36. 36. • Optimized for storing/querying billions of vertices and edges • Supports thousands of concurrent users • Can execute local queries (OLTP) or cross-cluster distributed queries (OLAP)
37. 37. Apache Tinkerpop • THE framework and API for graph manipulation and traversal • Open source, vendor agnostic • Supported by a number of Graph DBs • Promotes portability
38. 38. Gremlin Query Language • DSL for graph traversal and manipulation • Fluent style API • Multi-language support (Java, Scala, Groovy, Python, Ruby, etc.)
39. 39. OLAP Integration • Apache Hadoop • Apache Spark • Apache Giraph
40. 40. • ACID compliant (depending on backend) • Supports very many concurrent transactions • Embedded, Single Node, or Scale out
41. 41. JanusGraph Architectural Overview
42. 42. Storage Backends • Well defined storage API allows for easily pluggable implementations • Choose the backend best for your use case and architecture • Options include: Apache HBase, Apache Cassandra, Google Cloud Bigtable, Berkeley DB • More on the way…
43. 43. Choose Your Own [CAP] Adventure Consistency Availability Partition Tolerance Apache HBase Berkeley DB Apache Cassandra Scylla DB Google Cloud Bigtable
44. 44. JanusGraph External Indices • Secondary to primary graph storage • Provide a means to speed up graph traversal and information retrieval • Two types: • Graph Index • Vertex-centric Index
45. 45. Graph Indices • Global index structures across entire graph • Efficient retrieval of vertices and edges based on associated properties • Eliminates need to do a full graph scan • When querying, JanusGraph will typically warn when a full scan is necessary • New indexes take effect immediately, but reindexing may be required
46. 46. Vertex-Centric Indexes • Local index structures built per-vertex • Eliminates the need to load all vertices from the graph for filtering
47. 47. Pluggable Index Backends • Elastic Search • Apache Solr • Apache Lucene
48. 48. Schema and Data Modeling • Consist of edge labels, property keys, vertex labels • Explicit or Implicit • Can evolve over time w/out database downtime • Edge label multiplicity, Property keys, Key cardinality, Vertex labels
49. 49. Schema - Edge Label Multiplicity • MULTI: Multiple edges of the same label between vertices • SIMPLE: One edge with that label (unique per label) • MANY2ONE: One outgoing edge with that label (mother/children) • ONE2MANY: One incoming edge with that label • ONE2ONE: One incoming, one outgoing edge with that label
50. 50. Schema - Property Key Data Types
51. 51. Schema - Property Key Cardinality • SINGLE: At most one value per element. • LIST: Arbitrary number of values per element. Allows duplicates. • SET: Multiple values, but no duplicates.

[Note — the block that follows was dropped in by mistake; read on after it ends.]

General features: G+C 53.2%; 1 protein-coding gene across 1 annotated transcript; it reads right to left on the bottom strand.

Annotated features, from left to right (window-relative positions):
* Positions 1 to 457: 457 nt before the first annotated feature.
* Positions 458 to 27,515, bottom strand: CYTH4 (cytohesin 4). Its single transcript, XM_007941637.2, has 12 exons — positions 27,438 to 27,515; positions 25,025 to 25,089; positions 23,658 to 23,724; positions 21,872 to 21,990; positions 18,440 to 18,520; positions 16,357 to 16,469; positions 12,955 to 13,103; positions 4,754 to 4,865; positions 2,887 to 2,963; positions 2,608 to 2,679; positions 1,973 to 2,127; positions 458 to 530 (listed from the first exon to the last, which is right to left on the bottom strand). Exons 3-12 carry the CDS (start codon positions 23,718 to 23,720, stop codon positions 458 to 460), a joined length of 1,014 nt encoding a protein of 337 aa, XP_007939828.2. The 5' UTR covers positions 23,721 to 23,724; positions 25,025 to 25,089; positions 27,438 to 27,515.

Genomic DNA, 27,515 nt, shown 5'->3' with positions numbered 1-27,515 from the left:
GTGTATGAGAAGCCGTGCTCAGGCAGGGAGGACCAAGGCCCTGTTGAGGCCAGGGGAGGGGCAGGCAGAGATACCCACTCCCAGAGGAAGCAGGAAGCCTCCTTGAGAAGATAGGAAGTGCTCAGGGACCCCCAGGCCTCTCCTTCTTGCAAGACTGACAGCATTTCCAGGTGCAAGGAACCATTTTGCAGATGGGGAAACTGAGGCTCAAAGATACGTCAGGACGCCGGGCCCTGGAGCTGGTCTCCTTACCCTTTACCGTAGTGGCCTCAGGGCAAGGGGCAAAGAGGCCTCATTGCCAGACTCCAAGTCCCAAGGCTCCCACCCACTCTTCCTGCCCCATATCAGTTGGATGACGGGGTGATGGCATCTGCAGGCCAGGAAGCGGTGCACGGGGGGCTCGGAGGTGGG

52. 52. • Gremlin console: • Groovy-based REPL for exploring the graph • Pre-defined convenience variables, expandable by plugins. E.g.: • “g” — represents the entire graph • “hdfs” — access to hdfs provided by the TinkerPop Hadoop plugin • Local or remote Graph Traversal with Gremlin
53. 53. ,,,/ (o o) -----oOOo-(3)-oOOo----- 09:12:24 INFO org.apache.tinkerpop.gremlin.hadoop.structure.H plugin activated: tinkerpop.hadoop plugin activated: janusgraph.imports gremlin> Graph Traversal with Gremlin
54. 54. What path will we be taking today? “Graph of the Gods”
55. 55. Who is Hercules’ grandfather?
56. 56. gremlin>
57. 57. g gremlin> Global variable representing the entire graph
58. 58. g.V() Select all vertices in the graph gremlin>
59. 59. g.V().has('name', ‘hercules') Find the vertex that has a ‘name’ Property with the value of ‘hercules’ gremlin>
60. 60. g.V().has('name', ‘hercules') .out(‘father') Follow outbound edge named ‘father’ to the connected vertex gremlin>
61. 61. g.V().has('name', ‘hercules') .out(‘father') .out(‘father') Follow outbound edge named ‘father’ to the connected vertex gremlin>
62. 62. g.V().has('name', ‘hercules') .out(‘father') .out(‘father') .values('name') Select the vertex property ‘name’ gremlin>
63. 63. g.V().has('name', ‘hercules') .out(‘father') .out(‘father') .values('name') Select the vertex property ‘name’ gremlin>
64. 64. g.V().has('name', ‘hercules') .out(‘father') .out(‘father') .values('name') gremlin> ==> saturn
65. 65. What’s in a version number? 1.1 Unreleased 0.1.1 May 16, 2017
66. 66. Contributions Welcome! • Website: http://janusgraph.org • GitHub Organization: https://github.com/JanusGraph • User Mailing List: janusgraph-user@googlegroups.com • Developer Mailing List: janusgraph-dev@googlegroups.com
67. 67. Thank you! Questions? P. Taylor Goetz, Hortonworks @ptgoetz